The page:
And thus they have a more efficient single spec code, that dose not have to adjust to hardware spec.
nathanddrews - Tuesday, April 29, 2014 - linkYeah, I highly doubt they'll switch architectures since it has never happened before. Power savings and console redesigns come from shrinks and on-die packaging.
Samus - Wednesday, April 30, 2014 - linkThere's nothing stopping Sony or Microsoft from launching a "performance edition" PS4 or XBOX One with a hardware bump that simply added antialiasing, etc, to games.
This has already been done over the years with Nintendo offering the 4MB RAMBUS upgrade for the N64, and various performance storage options for XBOX 360/PS3 to assist load times of disc-based games. The SSD-edition of the 360 can load games/levels virtually instantly compared to running from disc or disk.
mfoley93 - Wednesday, April 30, 2014 - linkThese aren't really higher performance though, just lower power. They could just lower the clock to offset whatever slight performance gains there are to equal the launch products.
nathanddrews - Wednesday, April 30, 2014 - link1. When Microsoft or Sony want to increase performance, they only do so via software updates that don't destabilize the platform as a whole. Neither can afford to break millions of consoles with a bad update or segregate the community into two camps. On the other hand, if developers of individual games find a way to improve framerates or AA, they can submit updates for download - but only after it is tested by the console manufacturers.
2. I have the 4MB upgrade for my N64, only TWO games required it, a very small percentage of N64 games supported it, and even fewer truly benefited from it. It's mild success was due entirely to ZMM, DK, and PD, but Nintendo hasn't tried anything like it since. (Lest we forget the 64DD...)
3. Only Sony lets you install any drive you want. Most reviews from those that have upgraded to SSDs say it just isn't worth it. It's a consumer option, not something Sony changes at the platform level. The games still run at the same speed with the same textures.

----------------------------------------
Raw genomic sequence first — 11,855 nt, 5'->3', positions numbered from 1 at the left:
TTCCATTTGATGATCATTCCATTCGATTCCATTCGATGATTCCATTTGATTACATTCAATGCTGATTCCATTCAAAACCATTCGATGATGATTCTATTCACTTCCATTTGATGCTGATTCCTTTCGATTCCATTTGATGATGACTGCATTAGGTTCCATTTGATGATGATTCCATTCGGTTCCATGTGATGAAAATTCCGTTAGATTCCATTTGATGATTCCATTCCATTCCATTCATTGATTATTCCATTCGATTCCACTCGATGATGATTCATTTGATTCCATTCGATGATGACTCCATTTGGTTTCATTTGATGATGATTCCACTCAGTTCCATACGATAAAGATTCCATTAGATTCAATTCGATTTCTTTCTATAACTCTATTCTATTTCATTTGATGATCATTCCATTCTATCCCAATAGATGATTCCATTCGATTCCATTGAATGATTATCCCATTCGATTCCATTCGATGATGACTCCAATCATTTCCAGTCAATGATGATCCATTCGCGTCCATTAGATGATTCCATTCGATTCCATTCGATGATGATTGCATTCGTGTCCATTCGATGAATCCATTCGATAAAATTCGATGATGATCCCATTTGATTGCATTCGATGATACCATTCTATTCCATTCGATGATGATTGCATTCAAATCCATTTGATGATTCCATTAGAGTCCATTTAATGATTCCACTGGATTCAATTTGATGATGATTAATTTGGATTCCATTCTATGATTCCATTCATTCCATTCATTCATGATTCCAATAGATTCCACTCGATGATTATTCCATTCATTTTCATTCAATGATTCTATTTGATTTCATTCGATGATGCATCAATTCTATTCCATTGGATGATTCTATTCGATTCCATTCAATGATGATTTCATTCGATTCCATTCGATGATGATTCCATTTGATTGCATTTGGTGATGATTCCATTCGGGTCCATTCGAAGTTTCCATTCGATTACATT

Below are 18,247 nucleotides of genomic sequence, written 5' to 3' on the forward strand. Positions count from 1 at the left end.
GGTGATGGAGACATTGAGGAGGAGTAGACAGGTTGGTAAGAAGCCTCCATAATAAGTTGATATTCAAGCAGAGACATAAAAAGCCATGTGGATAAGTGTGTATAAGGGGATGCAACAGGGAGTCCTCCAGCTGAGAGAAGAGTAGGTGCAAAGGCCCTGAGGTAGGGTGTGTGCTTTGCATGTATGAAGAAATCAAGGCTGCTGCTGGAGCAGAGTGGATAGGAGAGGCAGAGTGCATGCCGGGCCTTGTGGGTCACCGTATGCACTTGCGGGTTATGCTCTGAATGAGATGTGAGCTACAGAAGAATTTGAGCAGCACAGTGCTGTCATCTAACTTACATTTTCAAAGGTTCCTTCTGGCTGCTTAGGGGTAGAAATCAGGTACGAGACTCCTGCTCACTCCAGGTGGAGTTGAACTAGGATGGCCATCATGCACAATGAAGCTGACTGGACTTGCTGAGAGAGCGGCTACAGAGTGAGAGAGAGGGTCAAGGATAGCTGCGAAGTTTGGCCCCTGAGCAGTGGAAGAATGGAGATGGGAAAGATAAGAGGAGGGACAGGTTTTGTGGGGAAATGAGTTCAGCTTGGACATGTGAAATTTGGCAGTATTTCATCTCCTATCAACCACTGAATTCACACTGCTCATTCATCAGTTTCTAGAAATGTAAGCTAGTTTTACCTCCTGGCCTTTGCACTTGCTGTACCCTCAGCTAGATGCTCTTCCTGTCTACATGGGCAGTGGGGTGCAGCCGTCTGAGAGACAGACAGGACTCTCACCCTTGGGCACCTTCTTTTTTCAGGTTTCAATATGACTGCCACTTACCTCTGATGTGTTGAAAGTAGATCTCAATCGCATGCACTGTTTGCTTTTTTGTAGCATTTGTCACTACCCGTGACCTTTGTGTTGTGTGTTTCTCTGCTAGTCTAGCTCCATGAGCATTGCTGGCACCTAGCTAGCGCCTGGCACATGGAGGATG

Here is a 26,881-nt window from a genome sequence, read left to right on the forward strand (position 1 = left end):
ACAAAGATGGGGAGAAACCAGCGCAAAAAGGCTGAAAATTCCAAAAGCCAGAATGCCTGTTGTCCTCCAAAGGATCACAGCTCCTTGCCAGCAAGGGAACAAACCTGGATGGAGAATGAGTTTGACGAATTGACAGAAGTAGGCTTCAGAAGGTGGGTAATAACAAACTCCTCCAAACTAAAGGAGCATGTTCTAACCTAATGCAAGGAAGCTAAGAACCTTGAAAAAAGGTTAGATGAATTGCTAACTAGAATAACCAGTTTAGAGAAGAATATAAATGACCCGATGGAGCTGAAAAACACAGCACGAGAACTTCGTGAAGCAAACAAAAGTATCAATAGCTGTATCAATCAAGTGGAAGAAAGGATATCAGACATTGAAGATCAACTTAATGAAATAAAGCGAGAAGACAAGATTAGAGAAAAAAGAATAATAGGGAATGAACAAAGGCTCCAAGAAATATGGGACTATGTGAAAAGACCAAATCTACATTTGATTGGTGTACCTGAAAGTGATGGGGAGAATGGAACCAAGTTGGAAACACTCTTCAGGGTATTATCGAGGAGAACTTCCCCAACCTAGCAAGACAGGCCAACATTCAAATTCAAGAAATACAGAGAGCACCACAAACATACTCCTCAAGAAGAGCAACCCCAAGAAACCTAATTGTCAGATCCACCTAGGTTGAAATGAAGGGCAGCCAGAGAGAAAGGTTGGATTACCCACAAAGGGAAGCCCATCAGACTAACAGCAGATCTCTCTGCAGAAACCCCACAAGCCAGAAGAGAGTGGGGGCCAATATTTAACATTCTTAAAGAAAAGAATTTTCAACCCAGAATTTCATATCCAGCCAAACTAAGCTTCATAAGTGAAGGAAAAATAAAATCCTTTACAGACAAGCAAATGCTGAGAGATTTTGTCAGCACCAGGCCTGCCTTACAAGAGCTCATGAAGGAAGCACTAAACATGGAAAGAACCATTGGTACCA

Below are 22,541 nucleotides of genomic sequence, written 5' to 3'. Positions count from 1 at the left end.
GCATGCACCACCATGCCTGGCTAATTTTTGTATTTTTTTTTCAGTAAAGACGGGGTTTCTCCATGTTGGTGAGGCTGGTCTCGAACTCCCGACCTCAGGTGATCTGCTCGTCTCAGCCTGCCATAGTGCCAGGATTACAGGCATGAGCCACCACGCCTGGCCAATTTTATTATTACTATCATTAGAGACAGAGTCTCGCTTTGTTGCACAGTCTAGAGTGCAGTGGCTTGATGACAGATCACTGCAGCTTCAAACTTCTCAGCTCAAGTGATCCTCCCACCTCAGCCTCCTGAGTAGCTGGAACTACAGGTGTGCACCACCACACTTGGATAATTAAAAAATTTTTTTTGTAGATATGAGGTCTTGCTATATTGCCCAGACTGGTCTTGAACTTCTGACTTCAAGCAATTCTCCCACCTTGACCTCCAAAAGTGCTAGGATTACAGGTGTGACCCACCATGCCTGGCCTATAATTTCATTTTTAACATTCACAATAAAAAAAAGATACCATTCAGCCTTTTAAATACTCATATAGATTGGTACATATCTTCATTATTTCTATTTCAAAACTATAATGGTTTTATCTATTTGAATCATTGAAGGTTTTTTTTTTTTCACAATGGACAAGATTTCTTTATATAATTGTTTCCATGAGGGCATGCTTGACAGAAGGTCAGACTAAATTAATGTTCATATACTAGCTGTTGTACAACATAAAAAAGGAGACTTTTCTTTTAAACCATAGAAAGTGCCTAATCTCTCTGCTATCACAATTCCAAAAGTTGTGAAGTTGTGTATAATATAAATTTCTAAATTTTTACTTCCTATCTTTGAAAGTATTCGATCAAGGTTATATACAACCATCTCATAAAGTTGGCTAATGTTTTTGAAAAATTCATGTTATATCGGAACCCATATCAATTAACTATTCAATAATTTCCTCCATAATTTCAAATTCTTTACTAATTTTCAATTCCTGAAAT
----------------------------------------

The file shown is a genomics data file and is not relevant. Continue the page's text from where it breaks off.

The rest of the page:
4. There is no consumer "SSD Edition" Xbox 360 and they won't let you install one (officially). Are you referring to the 4GB Slim? That's not an SSD and most 360 games are too big to install onto it.
5. I have yet to see a console SSD upgrade result in anything instantaneously... except regret. :D
Kevin G - Wednesday, April 30, 2014 - linkConsoles are to be 'fixed spec' so that game developers know exactly what to expect in terms of hardware. The lone exception has been storage capacity. The N64 memory expansion is an excellent example of why developers aim for the lower guaranteed spec: only three games required it with a handful of games that'd use it if present.
Both MS and Sony could come out with a hardware revision that does a bit more outside of gaming without impacting game developers. For example, MS could release an Xbox One with a digital tuner + DVR hardware. Such a change would have no impact to the gaming side of things. Ditto if MS or Sony were to add backwards compatibility via hardware: it'd be unavailable to use in an Xbox One or PS4 game.
Arbee - Thursday, May 1, 2014 - linkThere was a late revision of the original PlayStation where the GPU got significantly faster for some operations, which resulted in higher frame rates in some games. (This was when the debug units switched from blue to green, in order to differentiate).